3.                  If bleeding occurs after delivery of the baby through Caesarian section, the patient should be brought back to the hospital as it is possible that the patient is suffering from vaginal bleeding (Jain et al., 2009).  It is also probable that another surgical procedure should be performed on the patient.  The main causative factor responsible for bleeding after Caesarian section is atony of the uterus, which is the abnormal non-contraction of the uterus thus encouraging the attachment of placental fragments to the uterine lining.  Bleeding can be caused by the late release of the remaining fragments of the placenta after the delivery of the baby (Wang et al., 2009).  The prevalence of vaginal bleeding in patients who have undergone Caesarian section is higher when the patient has experienced previous deliveries through the same method (Kiley and Shulman, 2009).

It is also possible to administer medications that would prevent the contraction of the uterus of the patient.  This is the opposite reaction needed during delivery, wherein drugs that would induce contraction of the uterus would facilitate in the delivery of the baby.  Vaginal bleeding after Caesarian section, on the other hand, can be treated with drugs that would inhibit uterine contractions, in order to suppress vaginal bleeding.  It is also possible that there is a need to perform as hysterectomy to prevent further vaginal bleeding.  To prevent extreme blood loss in the patient, blood transfusion can be performed on the patient (Padmanabhan et al., 2009).

The patient should be checked every hour for any improvement in her condition.  When the bleeding eventually subsides, the patient can be checked every 2 to 4 hours.  The patient can be moved from the intensive care unit to the recovery room after 48 hours of absence of any episode of vaginal bleeding.

4.      The patient most possibly is still experiencing spotting every now and then, especially if she is still being administered with anti-contraction drugs of the uterus.  Her blood count should be normal as blood transfusion has been performed.  Her blood pressure is also assumed to be normal and there will be no need to provide her with supplemental magnesium sulfate.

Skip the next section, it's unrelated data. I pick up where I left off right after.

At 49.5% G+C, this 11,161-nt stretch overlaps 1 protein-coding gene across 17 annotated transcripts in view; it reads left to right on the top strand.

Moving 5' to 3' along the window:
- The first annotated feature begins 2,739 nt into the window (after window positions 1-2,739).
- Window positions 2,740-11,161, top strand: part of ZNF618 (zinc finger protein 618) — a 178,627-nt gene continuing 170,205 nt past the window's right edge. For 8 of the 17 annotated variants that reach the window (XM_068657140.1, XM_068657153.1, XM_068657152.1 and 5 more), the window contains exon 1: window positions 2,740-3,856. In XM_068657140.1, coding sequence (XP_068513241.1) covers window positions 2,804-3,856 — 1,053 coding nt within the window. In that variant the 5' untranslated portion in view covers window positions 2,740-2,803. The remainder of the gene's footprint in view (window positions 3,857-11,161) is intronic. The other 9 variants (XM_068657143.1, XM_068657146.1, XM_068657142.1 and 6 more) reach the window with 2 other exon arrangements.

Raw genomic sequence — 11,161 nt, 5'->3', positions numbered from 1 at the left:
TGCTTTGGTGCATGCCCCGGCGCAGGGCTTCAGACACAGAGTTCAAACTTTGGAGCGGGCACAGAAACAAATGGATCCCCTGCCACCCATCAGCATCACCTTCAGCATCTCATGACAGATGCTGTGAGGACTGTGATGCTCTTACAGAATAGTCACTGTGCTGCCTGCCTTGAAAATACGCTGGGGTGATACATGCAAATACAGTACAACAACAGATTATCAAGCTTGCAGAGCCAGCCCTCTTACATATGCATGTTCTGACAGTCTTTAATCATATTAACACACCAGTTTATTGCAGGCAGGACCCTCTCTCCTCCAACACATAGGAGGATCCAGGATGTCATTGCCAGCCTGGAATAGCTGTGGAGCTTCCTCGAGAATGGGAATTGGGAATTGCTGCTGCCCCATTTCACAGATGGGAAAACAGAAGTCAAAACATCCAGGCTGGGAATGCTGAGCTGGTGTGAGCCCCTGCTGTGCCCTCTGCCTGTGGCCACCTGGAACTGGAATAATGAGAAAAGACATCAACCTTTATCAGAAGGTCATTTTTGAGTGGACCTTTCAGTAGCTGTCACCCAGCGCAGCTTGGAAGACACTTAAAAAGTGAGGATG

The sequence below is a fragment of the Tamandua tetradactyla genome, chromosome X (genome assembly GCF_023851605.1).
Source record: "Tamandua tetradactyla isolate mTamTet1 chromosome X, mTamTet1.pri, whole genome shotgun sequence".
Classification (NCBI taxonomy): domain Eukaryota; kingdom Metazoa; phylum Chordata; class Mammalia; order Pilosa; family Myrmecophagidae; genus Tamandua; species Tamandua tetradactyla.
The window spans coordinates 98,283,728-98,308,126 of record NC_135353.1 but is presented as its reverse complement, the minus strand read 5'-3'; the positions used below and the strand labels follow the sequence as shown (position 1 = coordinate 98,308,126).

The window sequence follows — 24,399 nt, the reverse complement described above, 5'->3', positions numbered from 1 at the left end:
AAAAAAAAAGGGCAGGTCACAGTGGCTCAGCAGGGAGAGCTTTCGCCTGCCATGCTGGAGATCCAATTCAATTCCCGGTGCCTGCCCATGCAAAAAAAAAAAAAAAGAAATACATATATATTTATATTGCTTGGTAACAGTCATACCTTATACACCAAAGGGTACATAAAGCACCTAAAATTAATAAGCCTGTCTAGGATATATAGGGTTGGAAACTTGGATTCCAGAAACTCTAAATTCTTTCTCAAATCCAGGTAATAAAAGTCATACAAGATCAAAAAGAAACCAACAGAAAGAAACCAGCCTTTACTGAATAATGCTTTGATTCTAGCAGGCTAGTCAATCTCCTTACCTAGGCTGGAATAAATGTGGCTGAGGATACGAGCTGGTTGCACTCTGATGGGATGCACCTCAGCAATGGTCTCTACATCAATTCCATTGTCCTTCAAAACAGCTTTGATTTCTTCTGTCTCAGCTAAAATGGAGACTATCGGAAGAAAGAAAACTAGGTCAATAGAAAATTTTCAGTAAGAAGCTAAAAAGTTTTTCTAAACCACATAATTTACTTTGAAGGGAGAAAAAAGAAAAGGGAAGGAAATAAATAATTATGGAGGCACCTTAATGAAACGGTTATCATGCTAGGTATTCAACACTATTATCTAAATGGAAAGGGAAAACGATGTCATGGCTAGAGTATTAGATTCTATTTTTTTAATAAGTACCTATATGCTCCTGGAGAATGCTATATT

5.  Upon discharge from the hospital, the patient should be instructed to refrain from performing any strenuous physical activities in order to prevent any induction of uterine contraction.  In addition, the patient should be asked to rest as much as possible so that her strength should return.  She should also be advised to continue taking supplemental ferrous sulfate to replace the lost blood from her episode of vaginal bleeding.  The patient should also be asked to provide good care of her newborn child, as well as to provide breastfeeding, if possible.

Reference

Jain, N.J., Kruse, L.K., Demissie, K. and Khandelwal, M.  (2009).  Impact of mode of delivery on neonatal complications: Trends between 1997 and 2005.  Journal of Maternal and Fetal Neonatal Medicine, 22, 491-500.

Kiley, J. and Shulman, L.P.  (2009). Cesarean scar ectopic pregnancy in a patient with multiple prior cesarean sections: A case report.  Journal of Reproductive Medicine, 54, 251-254.

Padmanabhan, A., Schwartz, J. and Spitalnik, S.L.  (2009).  Transfusion therapy in postpartum hemorrhage.  Seminars in Perinatology, 33, 124-127.

Wang, L.M., Wang, P.H., Chen, C.L., Au, H.K., Yen, Y.K. and Liu, W.M.  (2009).  Uterine preservation in a woman with spontaneous uterine rupture secondary to placenta percreta on the posterior wall: A case report.  Journal of Obstetric and Gynaecologic Research, 35, 379-384.